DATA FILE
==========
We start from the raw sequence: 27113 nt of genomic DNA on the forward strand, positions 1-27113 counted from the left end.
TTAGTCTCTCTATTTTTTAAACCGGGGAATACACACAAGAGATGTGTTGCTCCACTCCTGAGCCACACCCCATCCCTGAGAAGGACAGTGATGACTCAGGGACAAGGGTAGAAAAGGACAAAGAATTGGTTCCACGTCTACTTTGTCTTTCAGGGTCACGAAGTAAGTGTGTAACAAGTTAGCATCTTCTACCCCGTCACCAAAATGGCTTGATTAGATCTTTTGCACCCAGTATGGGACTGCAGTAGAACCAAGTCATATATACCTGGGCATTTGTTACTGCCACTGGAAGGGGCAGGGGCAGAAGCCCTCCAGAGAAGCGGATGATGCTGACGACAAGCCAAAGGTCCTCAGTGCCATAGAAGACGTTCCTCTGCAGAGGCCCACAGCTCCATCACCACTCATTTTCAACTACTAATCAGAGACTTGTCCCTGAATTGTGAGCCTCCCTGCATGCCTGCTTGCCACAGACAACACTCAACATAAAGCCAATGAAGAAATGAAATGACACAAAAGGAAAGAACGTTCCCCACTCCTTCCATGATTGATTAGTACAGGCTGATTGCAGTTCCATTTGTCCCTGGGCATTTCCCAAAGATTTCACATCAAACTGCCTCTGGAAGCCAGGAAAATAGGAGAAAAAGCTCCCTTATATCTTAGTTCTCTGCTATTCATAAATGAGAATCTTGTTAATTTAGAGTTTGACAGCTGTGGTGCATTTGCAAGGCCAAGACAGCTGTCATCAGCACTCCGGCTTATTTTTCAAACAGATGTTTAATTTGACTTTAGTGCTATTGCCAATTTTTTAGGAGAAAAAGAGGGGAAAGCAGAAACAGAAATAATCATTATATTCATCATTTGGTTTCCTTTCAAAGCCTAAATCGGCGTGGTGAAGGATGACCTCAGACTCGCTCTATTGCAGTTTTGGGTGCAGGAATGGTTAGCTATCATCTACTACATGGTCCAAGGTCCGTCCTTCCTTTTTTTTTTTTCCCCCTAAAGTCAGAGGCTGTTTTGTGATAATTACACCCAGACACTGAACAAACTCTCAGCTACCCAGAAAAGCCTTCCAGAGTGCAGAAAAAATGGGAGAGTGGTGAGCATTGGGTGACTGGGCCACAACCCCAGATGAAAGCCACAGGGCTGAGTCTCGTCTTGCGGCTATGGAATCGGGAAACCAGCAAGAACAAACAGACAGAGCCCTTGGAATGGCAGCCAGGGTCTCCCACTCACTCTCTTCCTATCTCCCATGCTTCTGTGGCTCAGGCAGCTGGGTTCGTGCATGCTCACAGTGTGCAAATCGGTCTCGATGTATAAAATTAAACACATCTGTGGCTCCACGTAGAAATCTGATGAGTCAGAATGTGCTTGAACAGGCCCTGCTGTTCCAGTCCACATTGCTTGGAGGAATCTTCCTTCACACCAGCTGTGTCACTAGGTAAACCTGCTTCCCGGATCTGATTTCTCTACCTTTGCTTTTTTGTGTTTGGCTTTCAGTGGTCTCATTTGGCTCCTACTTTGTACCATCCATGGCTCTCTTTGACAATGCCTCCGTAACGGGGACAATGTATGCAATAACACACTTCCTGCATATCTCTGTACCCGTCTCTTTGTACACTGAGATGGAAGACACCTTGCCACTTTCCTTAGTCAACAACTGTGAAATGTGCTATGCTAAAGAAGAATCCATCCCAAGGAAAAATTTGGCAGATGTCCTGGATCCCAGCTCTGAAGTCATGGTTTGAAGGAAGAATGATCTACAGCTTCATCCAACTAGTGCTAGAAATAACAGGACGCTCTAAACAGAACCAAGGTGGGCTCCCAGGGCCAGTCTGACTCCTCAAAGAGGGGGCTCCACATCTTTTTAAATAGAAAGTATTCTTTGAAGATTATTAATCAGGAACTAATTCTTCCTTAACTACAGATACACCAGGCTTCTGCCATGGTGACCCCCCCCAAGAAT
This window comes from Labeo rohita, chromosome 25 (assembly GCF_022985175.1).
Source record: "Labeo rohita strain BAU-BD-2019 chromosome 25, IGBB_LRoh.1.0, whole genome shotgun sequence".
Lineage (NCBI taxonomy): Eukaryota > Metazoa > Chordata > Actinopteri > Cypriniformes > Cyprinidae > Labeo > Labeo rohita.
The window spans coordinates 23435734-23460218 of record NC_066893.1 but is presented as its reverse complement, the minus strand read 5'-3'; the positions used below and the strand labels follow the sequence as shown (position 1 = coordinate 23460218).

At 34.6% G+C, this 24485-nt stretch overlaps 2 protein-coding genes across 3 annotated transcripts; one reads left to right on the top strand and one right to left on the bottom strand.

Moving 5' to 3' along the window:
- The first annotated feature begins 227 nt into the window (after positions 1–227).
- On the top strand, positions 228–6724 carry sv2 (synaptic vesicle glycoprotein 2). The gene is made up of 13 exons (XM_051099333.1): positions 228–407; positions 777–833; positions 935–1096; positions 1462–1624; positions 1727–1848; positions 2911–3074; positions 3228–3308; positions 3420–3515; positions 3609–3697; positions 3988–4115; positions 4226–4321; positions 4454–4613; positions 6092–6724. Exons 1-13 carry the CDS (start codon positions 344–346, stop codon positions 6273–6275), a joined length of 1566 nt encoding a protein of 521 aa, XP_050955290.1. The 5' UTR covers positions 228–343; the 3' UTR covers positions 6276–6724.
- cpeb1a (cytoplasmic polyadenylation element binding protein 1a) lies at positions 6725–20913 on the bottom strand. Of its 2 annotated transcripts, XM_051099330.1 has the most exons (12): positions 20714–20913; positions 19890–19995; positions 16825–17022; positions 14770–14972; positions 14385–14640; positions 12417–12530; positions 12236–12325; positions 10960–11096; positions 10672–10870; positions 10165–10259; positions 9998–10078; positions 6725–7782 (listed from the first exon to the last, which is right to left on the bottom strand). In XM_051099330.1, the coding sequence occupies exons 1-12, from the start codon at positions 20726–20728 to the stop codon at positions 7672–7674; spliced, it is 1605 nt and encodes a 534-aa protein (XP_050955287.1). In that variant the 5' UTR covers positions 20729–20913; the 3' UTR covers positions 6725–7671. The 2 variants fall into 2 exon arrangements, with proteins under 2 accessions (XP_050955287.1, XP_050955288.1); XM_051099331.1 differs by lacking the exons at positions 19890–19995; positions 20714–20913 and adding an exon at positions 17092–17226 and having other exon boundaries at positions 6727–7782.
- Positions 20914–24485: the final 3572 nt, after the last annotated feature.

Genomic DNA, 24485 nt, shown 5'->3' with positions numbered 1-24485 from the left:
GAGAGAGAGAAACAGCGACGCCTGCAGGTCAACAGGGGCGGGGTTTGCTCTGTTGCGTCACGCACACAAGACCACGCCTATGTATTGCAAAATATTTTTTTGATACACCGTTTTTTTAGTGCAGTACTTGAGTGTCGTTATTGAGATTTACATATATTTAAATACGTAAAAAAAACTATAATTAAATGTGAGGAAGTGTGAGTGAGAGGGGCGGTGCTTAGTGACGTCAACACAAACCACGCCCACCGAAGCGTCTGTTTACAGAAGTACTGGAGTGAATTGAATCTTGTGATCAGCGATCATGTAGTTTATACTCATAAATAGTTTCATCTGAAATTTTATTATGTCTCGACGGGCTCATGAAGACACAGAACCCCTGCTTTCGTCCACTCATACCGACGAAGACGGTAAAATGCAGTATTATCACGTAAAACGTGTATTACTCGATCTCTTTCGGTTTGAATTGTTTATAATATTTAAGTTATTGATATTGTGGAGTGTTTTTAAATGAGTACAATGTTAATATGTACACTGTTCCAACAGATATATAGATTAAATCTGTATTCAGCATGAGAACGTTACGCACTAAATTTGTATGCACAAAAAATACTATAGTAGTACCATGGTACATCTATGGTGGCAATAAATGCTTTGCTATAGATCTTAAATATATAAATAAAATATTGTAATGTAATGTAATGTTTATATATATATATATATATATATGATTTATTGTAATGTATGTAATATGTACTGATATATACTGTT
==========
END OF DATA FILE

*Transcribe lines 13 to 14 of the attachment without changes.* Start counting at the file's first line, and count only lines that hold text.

Genomic DNA, 24485 nt, shown 5'->3' with positions numbered 1-24485 from the left:
GAGAGAGAGAAACAGCGACGCCTGCAGGTCAACAGGGGCGGGGTTTGCTCTGTTGCGTCACGCACACAAGACCACGCCTATGTATTGCAAAATATTTTTTTGATACACCGTTTTTTTAGTGCAGTACTTGAGTGTCGTTATTGAGATTTACATATATTTAAATACGTAAAAAAAACTATAATTAAATGTGAGGAAGTGTGAGTGAGAGGGGCGGTGCTTAGTGACGTCAACACAAACCACGCCCACCGAAGCGTCTGTTTACAGAAGTACTGGAGTGAATTGAATCTTGTGATCAGCGATCATGTAGTTTATACTCATAAATAGTTTCATCTGAAATTTTATTATGTCTCGACGGGCTCATGAAGACACAGAACCCCTGCTTTCGTCCACTCATACCGACGAAGACGGTAAAATGCAGTATTATCACGTAAAACGTGTATTACTCGATCTCTTTCGGTTTGAATTGTTTATAATATTTAAGTTATTGATATTGTGGAGTGTTTTTAAATGAGTACAATGTTAATATGTACACTGTTCCAACAGATATATAGATTAAATCTGTATTCAGCATGAGAACGTTACGCACTAAATTTGTATGCACAAAAAATACTATAGTAGTACCATGGTACATCTATGGTGGCAATAAATGCTTTGCTATAGATCTTAAATATATAAATAAAATATTGTAATGTAATGTAATGTTTATATATATATATATATATATATGATTTATTGTAATGTATGTAATATGTACTGATATATACTGTT